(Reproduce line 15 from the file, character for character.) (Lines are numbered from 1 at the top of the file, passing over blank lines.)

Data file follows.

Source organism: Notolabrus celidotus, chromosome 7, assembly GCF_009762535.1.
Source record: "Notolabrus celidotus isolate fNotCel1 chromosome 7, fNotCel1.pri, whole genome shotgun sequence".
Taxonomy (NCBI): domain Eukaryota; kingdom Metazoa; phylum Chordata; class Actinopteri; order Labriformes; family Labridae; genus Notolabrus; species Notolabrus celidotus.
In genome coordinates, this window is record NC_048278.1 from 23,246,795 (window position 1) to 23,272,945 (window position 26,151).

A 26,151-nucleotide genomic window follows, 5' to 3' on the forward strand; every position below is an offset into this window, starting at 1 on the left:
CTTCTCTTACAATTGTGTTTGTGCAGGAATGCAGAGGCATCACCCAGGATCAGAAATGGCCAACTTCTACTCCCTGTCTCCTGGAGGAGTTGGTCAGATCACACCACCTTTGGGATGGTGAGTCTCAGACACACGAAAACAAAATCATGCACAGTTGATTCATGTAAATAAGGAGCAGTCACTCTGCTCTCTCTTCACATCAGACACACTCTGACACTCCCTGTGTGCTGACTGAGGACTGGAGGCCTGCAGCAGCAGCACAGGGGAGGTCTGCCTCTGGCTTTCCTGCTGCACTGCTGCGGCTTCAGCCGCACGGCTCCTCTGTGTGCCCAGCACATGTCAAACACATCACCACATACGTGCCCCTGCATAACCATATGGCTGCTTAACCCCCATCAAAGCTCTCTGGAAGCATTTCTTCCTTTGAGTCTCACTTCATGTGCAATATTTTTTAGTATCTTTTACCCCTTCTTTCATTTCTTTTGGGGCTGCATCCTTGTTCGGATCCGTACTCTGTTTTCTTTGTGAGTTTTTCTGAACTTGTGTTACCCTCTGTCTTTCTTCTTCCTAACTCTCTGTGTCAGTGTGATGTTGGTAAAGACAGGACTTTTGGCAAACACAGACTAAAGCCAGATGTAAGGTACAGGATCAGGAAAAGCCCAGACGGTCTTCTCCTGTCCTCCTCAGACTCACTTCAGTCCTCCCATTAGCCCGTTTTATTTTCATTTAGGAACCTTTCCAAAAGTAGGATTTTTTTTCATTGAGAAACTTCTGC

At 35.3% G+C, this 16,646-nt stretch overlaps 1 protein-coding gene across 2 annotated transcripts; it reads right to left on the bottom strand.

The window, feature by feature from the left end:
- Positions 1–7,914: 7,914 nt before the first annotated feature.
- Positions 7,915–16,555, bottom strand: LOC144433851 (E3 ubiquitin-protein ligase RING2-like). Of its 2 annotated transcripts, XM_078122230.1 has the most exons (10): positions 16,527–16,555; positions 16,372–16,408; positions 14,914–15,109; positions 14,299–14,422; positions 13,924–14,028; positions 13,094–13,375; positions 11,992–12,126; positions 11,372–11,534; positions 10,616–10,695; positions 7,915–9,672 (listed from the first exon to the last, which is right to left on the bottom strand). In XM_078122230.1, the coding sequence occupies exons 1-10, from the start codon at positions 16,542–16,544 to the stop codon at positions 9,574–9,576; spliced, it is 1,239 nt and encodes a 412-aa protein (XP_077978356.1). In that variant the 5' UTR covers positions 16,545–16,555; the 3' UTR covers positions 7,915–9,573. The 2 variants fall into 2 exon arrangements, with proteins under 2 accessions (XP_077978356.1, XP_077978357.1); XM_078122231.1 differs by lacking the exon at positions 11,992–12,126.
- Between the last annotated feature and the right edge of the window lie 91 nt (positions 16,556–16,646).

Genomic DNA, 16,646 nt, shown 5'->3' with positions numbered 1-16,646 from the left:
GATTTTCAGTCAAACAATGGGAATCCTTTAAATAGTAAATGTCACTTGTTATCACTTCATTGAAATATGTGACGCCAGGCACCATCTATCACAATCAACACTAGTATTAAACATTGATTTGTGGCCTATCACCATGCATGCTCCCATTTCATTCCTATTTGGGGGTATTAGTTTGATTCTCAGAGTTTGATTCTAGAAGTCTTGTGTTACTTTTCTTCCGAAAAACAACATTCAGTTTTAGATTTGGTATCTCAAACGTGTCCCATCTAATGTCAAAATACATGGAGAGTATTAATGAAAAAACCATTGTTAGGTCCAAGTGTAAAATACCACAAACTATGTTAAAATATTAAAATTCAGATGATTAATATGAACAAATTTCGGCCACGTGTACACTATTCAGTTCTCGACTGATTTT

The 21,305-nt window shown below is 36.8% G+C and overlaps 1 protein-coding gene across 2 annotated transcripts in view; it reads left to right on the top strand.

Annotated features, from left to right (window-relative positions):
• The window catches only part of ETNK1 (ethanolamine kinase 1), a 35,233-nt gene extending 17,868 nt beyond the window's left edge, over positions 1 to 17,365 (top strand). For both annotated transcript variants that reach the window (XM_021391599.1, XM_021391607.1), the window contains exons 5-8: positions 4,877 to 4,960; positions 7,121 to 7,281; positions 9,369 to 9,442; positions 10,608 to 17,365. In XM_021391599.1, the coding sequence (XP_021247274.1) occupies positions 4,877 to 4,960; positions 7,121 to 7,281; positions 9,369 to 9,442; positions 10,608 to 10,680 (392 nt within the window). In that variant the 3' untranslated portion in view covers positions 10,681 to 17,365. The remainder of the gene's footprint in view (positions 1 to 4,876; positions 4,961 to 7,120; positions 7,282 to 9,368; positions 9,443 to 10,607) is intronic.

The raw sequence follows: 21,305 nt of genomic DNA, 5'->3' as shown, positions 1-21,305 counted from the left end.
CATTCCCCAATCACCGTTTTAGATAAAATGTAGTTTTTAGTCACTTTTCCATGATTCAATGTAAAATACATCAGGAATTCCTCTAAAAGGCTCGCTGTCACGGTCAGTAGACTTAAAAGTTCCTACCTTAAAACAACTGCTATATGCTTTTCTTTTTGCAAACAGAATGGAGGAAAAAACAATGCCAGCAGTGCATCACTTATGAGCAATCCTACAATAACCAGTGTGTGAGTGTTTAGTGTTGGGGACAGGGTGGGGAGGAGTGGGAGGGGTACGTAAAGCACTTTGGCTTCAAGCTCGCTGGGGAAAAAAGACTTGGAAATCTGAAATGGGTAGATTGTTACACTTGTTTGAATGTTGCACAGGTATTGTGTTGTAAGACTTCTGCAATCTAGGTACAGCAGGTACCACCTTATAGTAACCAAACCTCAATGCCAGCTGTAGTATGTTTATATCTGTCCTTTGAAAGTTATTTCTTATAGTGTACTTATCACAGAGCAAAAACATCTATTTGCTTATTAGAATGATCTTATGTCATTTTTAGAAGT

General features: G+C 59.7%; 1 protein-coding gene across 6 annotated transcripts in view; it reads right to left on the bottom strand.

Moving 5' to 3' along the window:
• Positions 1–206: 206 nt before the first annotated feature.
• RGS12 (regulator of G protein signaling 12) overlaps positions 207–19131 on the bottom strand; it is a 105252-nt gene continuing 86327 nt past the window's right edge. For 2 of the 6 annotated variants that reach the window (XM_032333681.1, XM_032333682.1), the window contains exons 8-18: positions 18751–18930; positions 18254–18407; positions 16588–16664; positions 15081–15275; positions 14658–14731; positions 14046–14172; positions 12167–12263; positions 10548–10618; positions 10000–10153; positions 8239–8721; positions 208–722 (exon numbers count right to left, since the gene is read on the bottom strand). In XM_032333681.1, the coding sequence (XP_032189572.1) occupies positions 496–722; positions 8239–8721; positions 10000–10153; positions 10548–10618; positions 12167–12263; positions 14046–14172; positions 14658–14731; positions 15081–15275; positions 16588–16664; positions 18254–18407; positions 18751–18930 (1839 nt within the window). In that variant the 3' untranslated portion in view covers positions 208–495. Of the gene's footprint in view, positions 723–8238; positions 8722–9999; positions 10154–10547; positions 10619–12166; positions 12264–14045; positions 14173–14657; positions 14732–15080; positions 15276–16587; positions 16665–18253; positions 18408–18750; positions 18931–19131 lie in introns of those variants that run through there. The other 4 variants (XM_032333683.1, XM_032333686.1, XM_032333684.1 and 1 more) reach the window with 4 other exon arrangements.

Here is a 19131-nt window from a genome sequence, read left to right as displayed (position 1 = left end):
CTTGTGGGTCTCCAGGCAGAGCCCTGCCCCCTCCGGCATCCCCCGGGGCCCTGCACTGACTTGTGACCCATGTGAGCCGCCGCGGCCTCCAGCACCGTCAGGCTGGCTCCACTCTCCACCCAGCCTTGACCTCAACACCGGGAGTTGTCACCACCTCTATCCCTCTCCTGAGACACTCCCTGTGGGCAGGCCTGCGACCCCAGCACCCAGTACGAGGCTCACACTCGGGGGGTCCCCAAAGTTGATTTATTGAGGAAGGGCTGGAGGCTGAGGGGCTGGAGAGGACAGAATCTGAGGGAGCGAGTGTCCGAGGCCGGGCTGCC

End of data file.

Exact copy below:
Annotated features, from left to right (window-relative positions):